When it comes to taking care of your heart, nothing beats regular exercise. Plenty of medical professionals consider it a wonder drug of sorts.

But how physically active should we be? At minimum, strive for half an hour of moderate-intensity aerobic exercise every day, the Department of Health and Human Services advises. That can include fast walking and other brisk forms of movement.

But there’s another form you should not neglect: Anaerobic exercise. That’s muscle-strengthening activities such as weightlifting and pushups, and you should do them at least twice a week.

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Heart disease is the leading killer in the U.S., representing one in every five deaths, according to the Centers for Disease Control and Prevention. That’s why it’s important to discuss heart concerns with your primary care physician, who may refer you to a general cardiologist for testing. These visits involve conversations about weight maintenance and its connection to physical activity and strengthening vascular health.

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Dr. Tommy Causey

“I spend a lot of time trying to encourage people to do anything, because any activity is better than doing nothing,” said Dr. Tommy Causey of Novant Health Heart & Vascular Institute - High Point. “Unfortunately many of us don’t get much physical activity because our habits or work require us to be sedentary. That means your whole body is going to be weaker, and there can be some heart effects.”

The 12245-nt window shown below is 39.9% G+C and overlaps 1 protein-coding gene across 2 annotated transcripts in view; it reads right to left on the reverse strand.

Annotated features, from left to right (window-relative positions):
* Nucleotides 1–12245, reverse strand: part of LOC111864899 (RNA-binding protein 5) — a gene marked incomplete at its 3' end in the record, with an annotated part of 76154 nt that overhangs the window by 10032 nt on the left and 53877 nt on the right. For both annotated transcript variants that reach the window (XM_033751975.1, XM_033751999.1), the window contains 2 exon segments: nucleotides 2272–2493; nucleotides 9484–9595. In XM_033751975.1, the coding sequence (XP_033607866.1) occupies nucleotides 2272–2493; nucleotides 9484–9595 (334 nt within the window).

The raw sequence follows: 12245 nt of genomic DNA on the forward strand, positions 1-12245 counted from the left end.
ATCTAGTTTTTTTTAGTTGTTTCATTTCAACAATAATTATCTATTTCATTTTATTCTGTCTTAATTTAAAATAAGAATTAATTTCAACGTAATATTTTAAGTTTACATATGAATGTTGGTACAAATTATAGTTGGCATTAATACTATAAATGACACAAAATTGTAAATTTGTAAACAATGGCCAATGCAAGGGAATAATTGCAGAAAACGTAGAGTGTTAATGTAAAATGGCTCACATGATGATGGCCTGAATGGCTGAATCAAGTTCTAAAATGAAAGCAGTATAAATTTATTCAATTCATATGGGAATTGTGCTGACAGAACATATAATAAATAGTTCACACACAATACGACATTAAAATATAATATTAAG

Consistent physical exercise is essential to living longer, Causey said. And it starts with getting the heart pumping faster.

What are the key differences between aerobic and anaerobic exercise?

With aerobic exercise, we’re talking about anything that gets your heart rate up and keeps it up for a period of time. Some people call it cardio: the treadmill, the elliptical, bicycling, walking. Aerobic exercise makes the heart beat faster and harder for a significant period of time. We think that extended exercise is most helpful for the heart.

Anaerobic exercise is more of an intense push for a shorter period of time and, in isolation, may not be quite as beneficial as aerobic. An exception would be a weight workout with more repetitions and less weight, where the person is continuously moving and taking minimal breaks. This can be as much of an aerobic workout as walking or running. There are also other exercises, such as cross-country skiing or rowing, that can be a combination of strength training and aerobics.

We try to encourage people, even if working out with weights is your focus, to include some aerobic exercise. When you go to the gym, instead of just working out with weights the whole time, get on the treadmill or the elliptical machine for 20 minutes or more.

If you’re experiencing mild fatigue, it’s OK to keep exercising. But exhaustion means you’re overdoing it. Over time, try to increase the intensity or the length of the exercise as tolerated. I am more concerned with symptoms of fatigue or shortness of breath, and less concerned with the absolute heart rate.